Because MCL 600.1629; MSA 27A.1629
On April 29, 1987, plaintiff Carol D. Coleman, a resident of Washtenaw County, was discharged from her employment with the Detroit Public Schools after twenty-three years of service. Plaintiff subsequently consulted with defendant E. Donald Gurwin, an attorney, for legal advice regarding a potential wrongful discharge action against the school system. After four meetings at his Oakland County office, defendant informed plaintiff by letter that he would not represent her in such a suit because he did not believe that her suit was meritorious.
On May 9, 1990, plaintiff filed suit against defendant in Wayne Circuit Court, alleging legal malpractice. Plaintiff claimed that defendant's letter declining representation negligently provided erroneous advice regarding the applicable statute of limitations, thereby inducing her to forgo a meritorious wrongful discharge action until after the expiration of the period of limitation.
On June 29, 1990, defendant moved for a change of venue on the basis that venue was improperly laid in Wayne County. Defendant maintained that because the alleged legal malpractice occurred solely in Oakland and Washtenaw Counties that venue properly belonged in either of those counties. The trial court rejected the motion and ruled that because the underlying wrongful
This Court granted leave to appeal.
"In legal phraseology `venue' means the county where a cause is to be tried, and originally a venue was employed to indicate the county from which the jury was to come." Sullivan v Hall, 86 Mich. 7, 13; 48 NW 646 (1891). This Court has long recognized that the establishment of venue is properly within the Legislature's power. Barnard v Hinkley, 10 Mich. 458, 459 (1862).
Because an action for legal malpractice is a tort, venue in the instant case is controlled by MCL 600.1629(1)(a)(i); MSA 27A.1629(1)(a)(i). The statute in pertinent part provides for venue in "[a] county in which all or a part of the cause of action arose and in which either ... [t]he defendant resides, has a place of business, or conducts business in that county."
Hence, a plaintiff in a legal malpractice action must show that but for the attorney's alleged malpractice, he would have been successful in the underlying suit. Our Court of Appeals explained:
However, this "`suit within a suit' concept has vitality only in a limited number of situations, such as where an attorney's negligence prevents the client from bringing a cause of action (such as where he allows the statute of limitations to run), where the attorney's failure to appear causes judgment to be entered against his client or where the attorney's negligence prevents an appeal from being perfected." Id. at 693. This is so because the purpose of the "suit-within-a-suit requirement is to insure that the damages claimed to result from the attorney's negligence are more than mere speculation." Charles Reinhart Co v Winiemko, 196 Mich.App. 110, 115; 492 N.W.2d 505 (1992).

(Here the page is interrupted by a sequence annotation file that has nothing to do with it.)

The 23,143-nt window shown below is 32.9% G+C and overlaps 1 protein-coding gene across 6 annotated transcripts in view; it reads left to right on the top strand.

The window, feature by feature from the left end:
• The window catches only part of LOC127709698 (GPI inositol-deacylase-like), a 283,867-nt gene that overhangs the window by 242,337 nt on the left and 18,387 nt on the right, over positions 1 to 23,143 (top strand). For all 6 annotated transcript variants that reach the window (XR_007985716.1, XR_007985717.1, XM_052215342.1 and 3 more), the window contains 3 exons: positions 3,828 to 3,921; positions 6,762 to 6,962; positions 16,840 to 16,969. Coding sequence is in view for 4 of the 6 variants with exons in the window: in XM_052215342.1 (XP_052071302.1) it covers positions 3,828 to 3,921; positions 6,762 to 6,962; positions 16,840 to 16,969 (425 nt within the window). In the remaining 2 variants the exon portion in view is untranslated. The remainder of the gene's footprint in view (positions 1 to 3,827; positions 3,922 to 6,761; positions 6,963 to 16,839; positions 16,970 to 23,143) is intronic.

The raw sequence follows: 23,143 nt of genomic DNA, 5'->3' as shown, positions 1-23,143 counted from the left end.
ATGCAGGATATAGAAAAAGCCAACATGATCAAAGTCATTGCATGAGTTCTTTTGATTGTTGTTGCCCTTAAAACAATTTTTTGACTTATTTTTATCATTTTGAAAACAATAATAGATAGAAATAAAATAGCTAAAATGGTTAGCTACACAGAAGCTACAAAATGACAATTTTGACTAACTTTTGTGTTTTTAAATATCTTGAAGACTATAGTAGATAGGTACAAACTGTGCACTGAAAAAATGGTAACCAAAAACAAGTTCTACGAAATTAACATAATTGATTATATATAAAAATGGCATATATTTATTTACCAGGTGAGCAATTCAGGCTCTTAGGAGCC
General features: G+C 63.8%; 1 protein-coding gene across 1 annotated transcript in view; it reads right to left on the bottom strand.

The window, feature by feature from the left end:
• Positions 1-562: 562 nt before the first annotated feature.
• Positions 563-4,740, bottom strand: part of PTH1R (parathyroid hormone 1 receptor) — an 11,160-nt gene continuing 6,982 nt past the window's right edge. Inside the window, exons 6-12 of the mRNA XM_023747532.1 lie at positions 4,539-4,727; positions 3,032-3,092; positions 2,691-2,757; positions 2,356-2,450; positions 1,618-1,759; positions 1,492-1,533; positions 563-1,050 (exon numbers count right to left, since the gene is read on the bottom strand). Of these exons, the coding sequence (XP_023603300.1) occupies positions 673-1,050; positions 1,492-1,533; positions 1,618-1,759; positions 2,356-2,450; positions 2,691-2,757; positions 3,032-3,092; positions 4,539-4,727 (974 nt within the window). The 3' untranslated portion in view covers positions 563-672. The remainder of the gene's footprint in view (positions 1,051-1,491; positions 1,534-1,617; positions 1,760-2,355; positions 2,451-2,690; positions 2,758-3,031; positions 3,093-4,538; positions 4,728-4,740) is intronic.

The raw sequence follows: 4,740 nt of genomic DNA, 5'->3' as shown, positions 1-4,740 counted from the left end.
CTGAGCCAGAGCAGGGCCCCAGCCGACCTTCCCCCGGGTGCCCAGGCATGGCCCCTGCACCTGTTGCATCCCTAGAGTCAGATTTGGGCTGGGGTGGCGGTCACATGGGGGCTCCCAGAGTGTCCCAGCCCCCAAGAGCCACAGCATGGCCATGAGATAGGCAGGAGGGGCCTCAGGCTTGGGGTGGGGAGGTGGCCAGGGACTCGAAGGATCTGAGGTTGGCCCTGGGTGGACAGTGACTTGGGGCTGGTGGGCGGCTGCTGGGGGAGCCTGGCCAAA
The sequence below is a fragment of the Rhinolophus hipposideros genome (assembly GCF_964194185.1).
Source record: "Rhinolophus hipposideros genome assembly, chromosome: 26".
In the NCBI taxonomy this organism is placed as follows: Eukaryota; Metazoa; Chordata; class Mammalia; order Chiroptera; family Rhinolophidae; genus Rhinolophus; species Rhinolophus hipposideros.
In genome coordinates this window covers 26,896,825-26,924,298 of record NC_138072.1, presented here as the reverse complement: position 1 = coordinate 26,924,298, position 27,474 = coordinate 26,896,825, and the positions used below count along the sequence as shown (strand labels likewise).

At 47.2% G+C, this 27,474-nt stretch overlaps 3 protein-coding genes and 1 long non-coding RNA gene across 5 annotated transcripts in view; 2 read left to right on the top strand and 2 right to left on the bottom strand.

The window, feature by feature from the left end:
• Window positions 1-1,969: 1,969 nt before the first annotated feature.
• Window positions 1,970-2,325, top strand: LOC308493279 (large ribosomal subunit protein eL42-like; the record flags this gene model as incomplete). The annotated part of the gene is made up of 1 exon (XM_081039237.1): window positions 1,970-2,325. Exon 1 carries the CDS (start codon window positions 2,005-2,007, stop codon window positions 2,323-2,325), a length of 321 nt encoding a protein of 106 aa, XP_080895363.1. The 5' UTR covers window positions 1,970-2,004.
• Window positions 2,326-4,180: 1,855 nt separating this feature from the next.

Plaintiff contends that because she must prove that her underlying wrongful discharge cause of action would have been successful to prevail in the instant suit, venue is proper in Wayne County
A fundamental principle guiding this Court is that a clear and unambiguous statute leaves no room for judicial construction or interpretation. People v Plumsted, 2 Mich. 465, 469 (1853). If, however, judicial interpretation is proper, then this Court must determine the Legislature's intent employing "`a reasonable construction considering its purpose and the object sought to be accomplished.' Additionally, it is the primary objective in statutory interpretation and construction to effectuate legislative intent without harming the plain wording of the act." Lorencz, supra at 377 (citation omitted). Adherence to the language and legislative intent of a statute is essential to ensure that "courts ... declare the sense of the law" and do not "exercise WILL instead of JUDGMENT ...." Hamilton, The Federalist Papers, No 78, Kramnick, ed (England: Penguin Books, 1987 [originally published in 1788]), p 440.
The statute at issue clearly and unambiguously indicates that venue rests for a tort action only in "[a] county in which all or a part of the cause of
Hence, in the instant case, venue in Wayne County is improper. Plaintiff, of course, may not sustain a cause of action for legal malpractice until she alleges all the elements of that tort. Plaintiff's allegations were: retaining the attorney to advise her about the conditions under which her employment was terminated, the attorney's allegedly negligent advice about both the Detroit Public Schools' potential liability and the statute of limitations, and the eventual running of the statute of limitations, which prevented her from bringing an action for wrongful discharge. Not one of the parts
Because MCL 600.1629; MSA 27A.1629 provides that venue for a legal malpractice action resides in the county in which the alleged malpractice occurred and not the county in which an underlying legal action would have resided, we reverse the decision of the Court of Appeals.
CAVANAGH, C.J., and LEVIN, BRICKLEY, BOYLE, GRIFFIN, and MALLETT, JJ., concurred with RILEY, J.
See also Babbitt v Bumpus, 73 Mich. 331; 41 NW 417 (1889).